Berry Tramel, popular sports columnist for the Daily Oklahoman, wrote this week, "Part of the (role reversal) is because of circumstances. Part is because of politics. But part is because Sooner leaders did not like how their school was perceived last summer. That OU was just one of the nine followers of Texas."
So the ball now appears to be in Oklahoma's court, so to speak. If the Sooners elect to move their act somewhere else, presumably to the now Pac-12, the likelihood is high that it will be in concert with at least Oklahoma State and possibly also Texas and Texas Tech to form an Eastern Division of the Pac-16 with Arizona and Arizona State. If those four teams go - or even if it were just Oklahoma to leave - the probability of the Big 12 staying in tact as the Big Eight or, worse, the Big Five seem slim to none, from where I sit.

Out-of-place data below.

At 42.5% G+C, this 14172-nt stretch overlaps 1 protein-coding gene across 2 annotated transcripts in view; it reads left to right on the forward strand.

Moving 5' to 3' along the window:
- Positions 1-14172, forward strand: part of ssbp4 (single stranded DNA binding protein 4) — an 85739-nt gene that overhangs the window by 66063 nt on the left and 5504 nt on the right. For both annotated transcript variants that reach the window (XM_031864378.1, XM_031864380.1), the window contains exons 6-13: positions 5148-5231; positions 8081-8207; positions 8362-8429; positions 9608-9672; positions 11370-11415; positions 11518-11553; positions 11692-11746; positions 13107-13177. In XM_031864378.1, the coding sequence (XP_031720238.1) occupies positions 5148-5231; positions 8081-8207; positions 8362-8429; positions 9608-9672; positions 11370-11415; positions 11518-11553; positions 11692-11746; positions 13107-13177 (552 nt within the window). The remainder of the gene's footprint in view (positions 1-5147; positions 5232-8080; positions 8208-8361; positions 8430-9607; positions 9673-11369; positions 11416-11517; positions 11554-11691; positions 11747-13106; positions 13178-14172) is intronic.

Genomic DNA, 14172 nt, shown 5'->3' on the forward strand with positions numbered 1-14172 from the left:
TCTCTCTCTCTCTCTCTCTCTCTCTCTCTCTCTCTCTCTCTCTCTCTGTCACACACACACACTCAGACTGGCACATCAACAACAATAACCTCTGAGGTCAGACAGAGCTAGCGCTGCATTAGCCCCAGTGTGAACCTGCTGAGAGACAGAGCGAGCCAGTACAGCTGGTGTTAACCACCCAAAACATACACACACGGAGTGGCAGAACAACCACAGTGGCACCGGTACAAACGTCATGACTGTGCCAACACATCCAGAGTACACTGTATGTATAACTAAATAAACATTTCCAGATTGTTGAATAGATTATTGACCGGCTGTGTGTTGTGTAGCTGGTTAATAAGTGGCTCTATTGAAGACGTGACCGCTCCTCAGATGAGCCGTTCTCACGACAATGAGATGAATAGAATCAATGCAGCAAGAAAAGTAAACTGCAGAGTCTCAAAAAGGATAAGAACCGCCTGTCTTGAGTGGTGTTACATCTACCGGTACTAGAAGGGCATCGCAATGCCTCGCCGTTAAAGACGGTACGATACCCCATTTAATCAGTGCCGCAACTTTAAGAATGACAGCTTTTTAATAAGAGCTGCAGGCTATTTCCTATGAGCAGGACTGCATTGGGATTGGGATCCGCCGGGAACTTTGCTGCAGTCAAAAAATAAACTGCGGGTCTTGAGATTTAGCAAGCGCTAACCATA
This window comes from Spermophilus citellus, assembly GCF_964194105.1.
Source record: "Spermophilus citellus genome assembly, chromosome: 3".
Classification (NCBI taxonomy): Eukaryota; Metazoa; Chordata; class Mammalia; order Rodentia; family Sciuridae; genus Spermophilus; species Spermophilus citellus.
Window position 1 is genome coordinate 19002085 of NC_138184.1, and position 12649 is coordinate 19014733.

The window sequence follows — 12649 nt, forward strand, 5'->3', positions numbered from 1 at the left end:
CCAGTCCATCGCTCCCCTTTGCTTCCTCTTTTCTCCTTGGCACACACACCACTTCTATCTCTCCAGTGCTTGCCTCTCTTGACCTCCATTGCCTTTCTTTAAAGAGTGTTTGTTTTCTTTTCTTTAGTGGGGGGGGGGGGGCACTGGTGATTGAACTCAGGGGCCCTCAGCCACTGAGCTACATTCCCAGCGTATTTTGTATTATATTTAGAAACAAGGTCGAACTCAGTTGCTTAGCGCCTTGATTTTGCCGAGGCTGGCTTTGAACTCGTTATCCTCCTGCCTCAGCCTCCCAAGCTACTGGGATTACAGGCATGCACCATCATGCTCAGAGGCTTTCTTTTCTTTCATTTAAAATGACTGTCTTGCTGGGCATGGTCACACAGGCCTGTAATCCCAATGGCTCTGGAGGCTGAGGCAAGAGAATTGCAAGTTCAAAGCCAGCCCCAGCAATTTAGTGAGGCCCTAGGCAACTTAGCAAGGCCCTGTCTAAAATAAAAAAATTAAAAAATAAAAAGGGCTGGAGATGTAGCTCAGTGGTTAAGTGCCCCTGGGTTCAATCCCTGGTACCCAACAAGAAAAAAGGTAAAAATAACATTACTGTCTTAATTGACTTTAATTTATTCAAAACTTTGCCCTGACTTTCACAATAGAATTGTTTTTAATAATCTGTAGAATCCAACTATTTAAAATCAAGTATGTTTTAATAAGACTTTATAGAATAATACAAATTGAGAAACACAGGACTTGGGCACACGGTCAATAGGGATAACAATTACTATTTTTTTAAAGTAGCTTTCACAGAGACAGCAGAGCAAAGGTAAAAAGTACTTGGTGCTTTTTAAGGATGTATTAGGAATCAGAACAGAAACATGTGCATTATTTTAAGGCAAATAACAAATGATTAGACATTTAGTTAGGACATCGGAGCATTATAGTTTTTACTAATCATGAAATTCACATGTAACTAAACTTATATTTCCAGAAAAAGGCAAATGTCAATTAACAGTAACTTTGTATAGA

Oklahoma could, of course, decide to stay the course, which would be good news for those who want to see the Big 12 stay intact and go forward with new expansion partners. The prevailing winds appear to be blowing in a different direction, however.
Missouri would surely be next, to the SEC or, more practically, to the new Big 12 (formerly the Big Ten. Kansas would be right behind or even beside the Tigers, most likely ending up in the Big Ten or Big East. Left out of this last-gasp mad scramble would be Kansas State, Iowa State and Baylor, all of whom most likely would end up in non-BCS conferences.
So much for the doomsday scenario of the Big 12 Conference. Hang on, the fun is just beginning.